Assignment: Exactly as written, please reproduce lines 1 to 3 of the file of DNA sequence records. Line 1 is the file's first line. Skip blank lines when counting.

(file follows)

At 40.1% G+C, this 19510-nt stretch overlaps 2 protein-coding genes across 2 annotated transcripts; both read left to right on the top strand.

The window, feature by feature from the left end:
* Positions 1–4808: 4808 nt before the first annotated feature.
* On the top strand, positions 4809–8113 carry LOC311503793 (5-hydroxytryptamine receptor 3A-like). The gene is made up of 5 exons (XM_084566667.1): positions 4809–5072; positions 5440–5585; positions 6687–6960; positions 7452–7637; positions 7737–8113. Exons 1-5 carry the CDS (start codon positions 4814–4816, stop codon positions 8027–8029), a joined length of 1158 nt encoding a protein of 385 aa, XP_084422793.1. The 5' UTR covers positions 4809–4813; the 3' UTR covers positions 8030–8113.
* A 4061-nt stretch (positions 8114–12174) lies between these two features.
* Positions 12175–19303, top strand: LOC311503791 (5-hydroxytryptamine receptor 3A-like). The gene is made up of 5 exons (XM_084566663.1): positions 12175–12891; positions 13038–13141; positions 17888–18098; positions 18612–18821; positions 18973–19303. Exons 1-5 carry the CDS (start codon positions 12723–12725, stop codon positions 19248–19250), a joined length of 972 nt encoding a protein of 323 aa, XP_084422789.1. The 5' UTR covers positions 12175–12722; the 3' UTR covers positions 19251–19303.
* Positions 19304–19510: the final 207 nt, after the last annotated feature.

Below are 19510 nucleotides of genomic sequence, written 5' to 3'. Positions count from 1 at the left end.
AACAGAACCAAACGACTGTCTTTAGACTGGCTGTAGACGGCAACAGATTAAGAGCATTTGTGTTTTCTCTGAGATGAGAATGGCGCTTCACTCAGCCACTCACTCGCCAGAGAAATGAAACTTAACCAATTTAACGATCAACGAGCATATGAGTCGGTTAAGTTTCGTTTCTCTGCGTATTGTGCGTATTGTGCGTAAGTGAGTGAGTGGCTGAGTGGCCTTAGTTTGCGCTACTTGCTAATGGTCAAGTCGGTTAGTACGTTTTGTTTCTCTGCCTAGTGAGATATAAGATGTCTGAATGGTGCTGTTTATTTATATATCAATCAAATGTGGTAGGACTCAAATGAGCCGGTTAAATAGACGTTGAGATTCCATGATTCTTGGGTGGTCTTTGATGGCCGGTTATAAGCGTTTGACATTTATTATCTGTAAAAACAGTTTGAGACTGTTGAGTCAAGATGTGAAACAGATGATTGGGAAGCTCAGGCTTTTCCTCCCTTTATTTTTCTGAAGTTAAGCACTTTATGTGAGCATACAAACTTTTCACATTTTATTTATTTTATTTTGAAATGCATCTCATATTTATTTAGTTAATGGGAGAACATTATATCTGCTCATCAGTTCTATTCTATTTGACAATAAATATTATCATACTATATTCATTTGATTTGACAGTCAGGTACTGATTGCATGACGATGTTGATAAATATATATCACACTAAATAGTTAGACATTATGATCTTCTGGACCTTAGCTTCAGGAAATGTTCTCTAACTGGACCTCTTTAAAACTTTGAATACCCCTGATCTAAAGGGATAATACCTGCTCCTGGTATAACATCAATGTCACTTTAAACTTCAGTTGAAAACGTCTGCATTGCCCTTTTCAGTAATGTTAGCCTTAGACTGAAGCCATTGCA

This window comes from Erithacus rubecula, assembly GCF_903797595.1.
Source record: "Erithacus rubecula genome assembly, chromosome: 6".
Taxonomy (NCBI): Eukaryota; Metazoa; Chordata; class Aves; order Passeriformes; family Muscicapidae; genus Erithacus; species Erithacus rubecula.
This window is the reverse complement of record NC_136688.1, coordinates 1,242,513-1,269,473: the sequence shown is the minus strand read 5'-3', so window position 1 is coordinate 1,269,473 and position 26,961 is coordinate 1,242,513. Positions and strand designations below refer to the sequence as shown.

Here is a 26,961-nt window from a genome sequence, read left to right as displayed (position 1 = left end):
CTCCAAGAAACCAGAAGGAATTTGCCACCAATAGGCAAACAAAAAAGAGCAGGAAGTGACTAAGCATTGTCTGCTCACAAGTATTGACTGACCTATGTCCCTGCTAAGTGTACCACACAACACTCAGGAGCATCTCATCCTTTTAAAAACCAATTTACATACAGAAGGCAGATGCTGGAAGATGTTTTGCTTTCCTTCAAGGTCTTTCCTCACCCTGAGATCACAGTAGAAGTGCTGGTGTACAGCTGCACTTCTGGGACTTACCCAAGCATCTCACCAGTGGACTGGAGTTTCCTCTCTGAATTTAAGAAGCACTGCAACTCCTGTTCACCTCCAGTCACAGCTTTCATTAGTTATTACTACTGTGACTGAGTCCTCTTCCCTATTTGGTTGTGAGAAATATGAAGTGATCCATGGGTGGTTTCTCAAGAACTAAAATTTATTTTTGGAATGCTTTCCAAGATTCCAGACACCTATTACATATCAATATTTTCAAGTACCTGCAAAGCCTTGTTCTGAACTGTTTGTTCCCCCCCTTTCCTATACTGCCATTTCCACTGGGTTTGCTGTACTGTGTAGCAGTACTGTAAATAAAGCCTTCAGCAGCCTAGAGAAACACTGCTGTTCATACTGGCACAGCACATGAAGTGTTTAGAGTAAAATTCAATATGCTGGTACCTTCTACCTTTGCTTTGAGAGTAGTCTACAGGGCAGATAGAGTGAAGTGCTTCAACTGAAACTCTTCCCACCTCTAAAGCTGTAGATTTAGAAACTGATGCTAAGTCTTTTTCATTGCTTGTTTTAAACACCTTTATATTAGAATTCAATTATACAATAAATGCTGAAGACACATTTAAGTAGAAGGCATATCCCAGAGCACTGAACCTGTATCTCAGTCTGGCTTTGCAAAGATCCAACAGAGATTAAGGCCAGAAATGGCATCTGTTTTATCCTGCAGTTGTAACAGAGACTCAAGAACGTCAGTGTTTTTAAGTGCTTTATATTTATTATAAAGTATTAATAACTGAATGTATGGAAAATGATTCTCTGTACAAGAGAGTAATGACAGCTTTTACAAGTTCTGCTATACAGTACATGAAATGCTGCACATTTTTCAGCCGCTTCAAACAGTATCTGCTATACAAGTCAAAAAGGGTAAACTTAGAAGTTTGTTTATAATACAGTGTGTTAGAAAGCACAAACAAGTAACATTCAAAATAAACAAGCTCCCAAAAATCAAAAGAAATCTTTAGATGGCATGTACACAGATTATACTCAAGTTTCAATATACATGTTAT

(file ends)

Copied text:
At 40.1% G+C, this 19510-nt stretch overlaps 2 protein-coding genes across 2 annotated transcripts; both read left to right on the top strand.

The window, feature by feature from the left end:
* Positions 1–4808: 4808 nt before the first annotated feature.